Thankfully, it’s really quite simple (roll up sleeves now).
It requires a few tools - free, open source tools that are readily available. If you’re able to create and manage your spreadsheets and databases of suppliers, stockists, customers, whatever you bread and butter is, then it won’t stretch your abilities at all to learn how to turn all those valuable addresses into even more valuable coordinates.
Once you’ve got your coordinates, it’s a piece of cake to then visualize them on a map, and extract those juicy insights that can help to energize and transform your business through spatial intelligence.
We’ve put together a foolproof tutorial that will walk you through all the steps required to convert your spreadsheet into a map by geocoding the addresses in your spreadsheet.
In this tutorial we’ll cover the following:
QGIS is a fantastic open source (and free) desktop GIS program
A free suite of plugins that extend QGIS functionality with geocoding capabilities
Gather your tools
For this tutorial, you'll need two things before we begin:
- Your spreadsheet (or our example data) and a spreadsheet application (Excel, OpenOffice Calc, Google sheets, etc)
- Download QGIS - the best free open source desktop GIS.
If you don’t already have QGIS installed, download it now. It’s completely free, and is a great platform to continue learning about mapping and GIS.
Don’t worry, you don’t need to be familiar with QGIS to complete this tutorial. However, if you would like to learn more about it, then here is a great place to get started.
If you don’t have any address data of your own, but would like to follow along, you can use the spreadsheet I'm using in this tutorial. Download example spreadsheet:
For this tutorial, we’re using QGIS 2.18, but it should also work much the same on earlier and newer versions.
First things first, download and install QGIS.
Unlike a lot of desktop GIS, QGIS works on all major desktop operating systems, which makes it easily accessible.
Click on your operating system to see the available versions, and click on the link to start the download. In this tutorial, we’ll be using version 2.18, but you can use any version that is compatible with your system.
Once the download has finished, install QGIS and move on to step #2.
The first thing we need to do is install the MMQGIS plugin that adds geocoding capabilities to QGIS. We’ll feed it the list of addresses, and it will output a list of shiny new geographic coordinates.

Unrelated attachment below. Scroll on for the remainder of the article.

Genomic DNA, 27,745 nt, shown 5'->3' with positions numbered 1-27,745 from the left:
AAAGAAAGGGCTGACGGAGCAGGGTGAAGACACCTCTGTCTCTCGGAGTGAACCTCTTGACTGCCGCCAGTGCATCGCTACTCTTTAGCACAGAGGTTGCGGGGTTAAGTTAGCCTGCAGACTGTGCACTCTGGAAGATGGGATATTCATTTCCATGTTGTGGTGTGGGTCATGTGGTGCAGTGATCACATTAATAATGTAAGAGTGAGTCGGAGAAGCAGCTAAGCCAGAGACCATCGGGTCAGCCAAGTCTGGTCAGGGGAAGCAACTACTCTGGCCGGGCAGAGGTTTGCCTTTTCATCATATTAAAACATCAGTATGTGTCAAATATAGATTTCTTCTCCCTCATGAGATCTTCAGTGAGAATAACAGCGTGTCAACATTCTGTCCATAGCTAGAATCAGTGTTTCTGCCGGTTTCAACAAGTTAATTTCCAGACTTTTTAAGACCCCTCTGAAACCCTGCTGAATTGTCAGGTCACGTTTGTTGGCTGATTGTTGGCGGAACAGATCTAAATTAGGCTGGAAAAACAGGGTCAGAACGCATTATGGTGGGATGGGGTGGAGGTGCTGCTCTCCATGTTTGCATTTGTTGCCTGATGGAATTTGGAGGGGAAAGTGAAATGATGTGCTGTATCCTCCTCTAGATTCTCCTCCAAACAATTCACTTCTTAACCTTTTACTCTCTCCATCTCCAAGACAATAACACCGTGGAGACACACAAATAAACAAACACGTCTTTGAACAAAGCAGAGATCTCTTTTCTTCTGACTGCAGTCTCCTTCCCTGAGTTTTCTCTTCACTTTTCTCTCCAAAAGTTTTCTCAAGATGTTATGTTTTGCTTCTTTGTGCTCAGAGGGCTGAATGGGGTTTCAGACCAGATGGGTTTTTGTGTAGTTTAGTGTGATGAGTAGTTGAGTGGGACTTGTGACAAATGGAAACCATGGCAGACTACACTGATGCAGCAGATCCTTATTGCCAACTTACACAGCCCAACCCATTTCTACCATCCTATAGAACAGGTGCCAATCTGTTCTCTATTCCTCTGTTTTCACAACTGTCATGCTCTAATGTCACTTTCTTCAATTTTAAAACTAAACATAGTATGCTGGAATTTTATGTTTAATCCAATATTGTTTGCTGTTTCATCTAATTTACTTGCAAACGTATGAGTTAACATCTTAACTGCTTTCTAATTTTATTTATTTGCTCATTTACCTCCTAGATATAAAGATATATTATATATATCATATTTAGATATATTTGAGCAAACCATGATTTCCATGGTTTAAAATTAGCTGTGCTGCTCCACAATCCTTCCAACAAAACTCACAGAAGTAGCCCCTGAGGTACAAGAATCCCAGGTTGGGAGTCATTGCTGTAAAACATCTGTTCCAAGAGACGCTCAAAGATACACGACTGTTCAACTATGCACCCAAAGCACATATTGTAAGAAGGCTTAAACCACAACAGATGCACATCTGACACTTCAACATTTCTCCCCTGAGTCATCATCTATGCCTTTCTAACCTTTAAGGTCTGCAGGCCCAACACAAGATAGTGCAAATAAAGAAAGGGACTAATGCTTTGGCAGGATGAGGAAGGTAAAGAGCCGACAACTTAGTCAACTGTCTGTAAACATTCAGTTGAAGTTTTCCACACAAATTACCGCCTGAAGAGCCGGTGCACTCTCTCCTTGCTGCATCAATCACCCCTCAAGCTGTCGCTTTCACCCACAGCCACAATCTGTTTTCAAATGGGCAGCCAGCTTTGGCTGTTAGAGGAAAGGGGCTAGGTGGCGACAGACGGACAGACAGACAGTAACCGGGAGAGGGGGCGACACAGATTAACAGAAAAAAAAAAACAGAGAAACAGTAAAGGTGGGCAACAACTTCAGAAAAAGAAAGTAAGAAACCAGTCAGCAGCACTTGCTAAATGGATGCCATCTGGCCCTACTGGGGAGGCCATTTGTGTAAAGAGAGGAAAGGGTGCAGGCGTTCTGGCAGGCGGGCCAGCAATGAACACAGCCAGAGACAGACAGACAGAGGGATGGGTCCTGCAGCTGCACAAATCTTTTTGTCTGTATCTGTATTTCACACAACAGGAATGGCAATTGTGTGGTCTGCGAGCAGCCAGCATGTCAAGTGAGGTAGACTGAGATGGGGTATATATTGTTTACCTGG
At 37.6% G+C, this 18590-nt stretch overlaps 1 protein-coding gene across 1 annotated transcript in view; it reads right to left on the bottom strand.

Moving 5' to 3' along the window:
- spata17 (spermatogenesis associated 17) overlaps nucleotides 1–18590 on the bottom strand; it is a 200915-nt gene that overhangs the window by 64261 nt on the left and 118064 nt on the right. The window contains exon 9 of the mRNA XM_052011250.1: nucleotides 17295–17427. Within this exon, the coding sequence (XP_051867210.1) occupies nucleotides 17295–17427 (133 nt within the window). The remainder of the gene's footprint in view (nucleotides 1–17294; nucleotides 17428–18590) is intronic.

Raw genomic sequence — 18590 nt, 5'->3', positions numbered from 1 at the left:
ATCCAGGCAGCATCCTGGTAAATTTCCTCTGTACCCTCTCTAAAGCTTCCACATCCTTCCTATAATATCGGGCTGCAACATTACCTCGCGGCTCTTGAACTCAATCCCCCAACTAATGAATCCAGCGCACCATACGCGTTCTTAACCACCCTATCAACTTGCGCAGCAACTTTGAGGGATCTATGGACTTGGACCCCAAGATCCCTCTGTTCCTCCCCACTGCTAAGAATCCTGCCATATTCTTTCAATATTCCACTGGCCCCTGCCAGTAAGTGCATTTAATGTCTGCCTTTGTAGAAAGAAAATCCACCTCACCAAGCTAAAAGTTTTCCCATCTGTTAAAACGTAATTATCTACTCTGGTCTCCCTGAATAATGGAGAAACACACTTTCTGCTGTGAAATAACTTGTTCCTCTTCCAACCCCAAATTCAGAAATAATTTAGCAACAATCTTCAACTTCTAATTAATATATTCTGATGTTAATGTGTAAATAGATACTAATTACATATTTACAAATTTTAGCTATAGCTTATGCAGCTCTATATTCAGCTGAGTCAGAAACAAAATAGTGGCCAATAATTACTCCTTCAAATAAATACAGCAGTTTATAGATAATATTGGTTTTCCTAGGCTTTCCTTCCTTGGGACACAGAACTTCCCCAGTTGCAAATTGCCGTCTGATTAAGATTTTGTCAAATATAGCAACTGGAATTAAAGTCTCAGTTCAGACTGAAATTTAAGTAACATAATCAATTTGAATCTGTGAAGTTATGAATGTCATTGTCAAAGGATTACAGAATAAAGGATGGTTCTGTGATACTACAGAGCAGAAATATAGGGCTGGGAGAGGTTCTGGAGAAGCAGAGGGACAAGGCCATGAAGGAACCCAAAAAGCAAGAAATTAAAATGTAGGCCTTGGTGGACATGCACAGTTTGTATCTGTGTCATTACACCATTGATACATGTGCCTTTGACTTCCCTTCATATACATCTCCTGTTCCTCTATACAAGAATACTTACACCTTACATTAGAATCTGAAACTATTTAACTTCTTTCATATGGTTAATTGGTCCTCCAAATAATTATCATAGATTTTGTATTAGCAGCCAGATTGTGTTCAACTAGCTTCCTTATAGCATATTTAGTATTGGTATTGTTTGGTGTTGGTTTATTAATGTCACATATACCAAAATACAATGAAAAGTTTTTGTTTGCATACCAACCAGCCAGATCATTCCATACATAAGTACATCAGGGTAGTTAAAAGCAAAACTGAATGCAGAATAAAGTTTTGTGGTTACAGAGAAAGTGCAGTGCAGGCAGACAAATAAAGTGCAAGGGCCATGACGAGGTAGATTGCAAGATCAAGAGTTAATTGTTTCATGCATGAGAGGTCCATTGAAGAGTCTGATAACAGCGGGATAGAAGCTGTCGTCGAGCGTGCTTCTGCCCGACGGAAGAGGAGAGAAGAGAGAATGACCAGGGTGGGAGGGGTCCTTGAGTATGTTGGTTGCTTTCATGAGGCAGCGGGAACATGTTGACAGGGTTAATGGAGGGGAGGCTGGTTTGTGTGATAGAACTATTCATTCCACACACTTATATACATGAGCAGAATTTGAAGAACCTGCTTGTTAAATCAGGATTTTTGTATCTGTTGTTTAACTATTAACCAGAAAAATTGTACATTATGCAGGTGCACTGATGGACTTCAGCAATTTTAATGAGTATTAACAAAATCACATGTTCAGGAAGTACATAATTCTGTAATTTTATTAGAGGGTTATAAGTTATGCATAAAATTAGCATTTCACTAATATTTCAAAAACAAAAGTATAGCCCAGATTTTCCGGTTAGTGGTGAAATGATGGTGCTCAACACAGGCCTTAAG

MMQGIS is included in the QGIS Plugin Repository so we can install it from directly within QGIS.
Open up the QGIS application to get started.
1. Choose “Plugins” from the menu bar and choose “Manage and Install plugins…”
2. Search for MMQGIS in the top search bar, select if from the results, and click "Install plugin".
Once the plugin is installed, close the Plugins window.
You should now see a new menu item called “MMQGIS” next to the Help menu.
Let’s return to our spreadsheet for a moment. Before we can geocode the list of addresses, we’ll need to check our spreadsheet to ensure we will get the best results from the geocoding.
Geocoding requires that the data is in CSV (comma separated values). A CSV file is essentially a spreadsheet, just without all the formatting and colors you’ll find in Excel.
The example spreadsheet provided is already prepared as a CSV, so if you’re using that you can jump straight to the next section.
Your spreadsheet with addresses must be broken into columns called “address”, “city”, “state” and “country”. e.g.:
- Address: 630 Old Country Road
- City: Garden City
- State (or equivalent outside US): NY
- Country: USA
Most geocoders are quite smart, and will be able to work out that NY in the state column is New York, so don’t worry if your data is in a slightly different format to that shown above.
If all of the address is contained in a single column then you will need to split the address into the separate fields - address, city, state.
Addresses in a single column need to be separated into individual fields before geocoding.
Excel’s Convert Text to Columns Wizard lets you quickly split your address into individual columns.
If you’re using your own data, you can convert your spreadsheet to a CSV file in Excel or any other spreadsheet program by opening the spreadsheet and pressing “Save As” then choosing “CSV (Comma delimited)” from the “Save as type” option.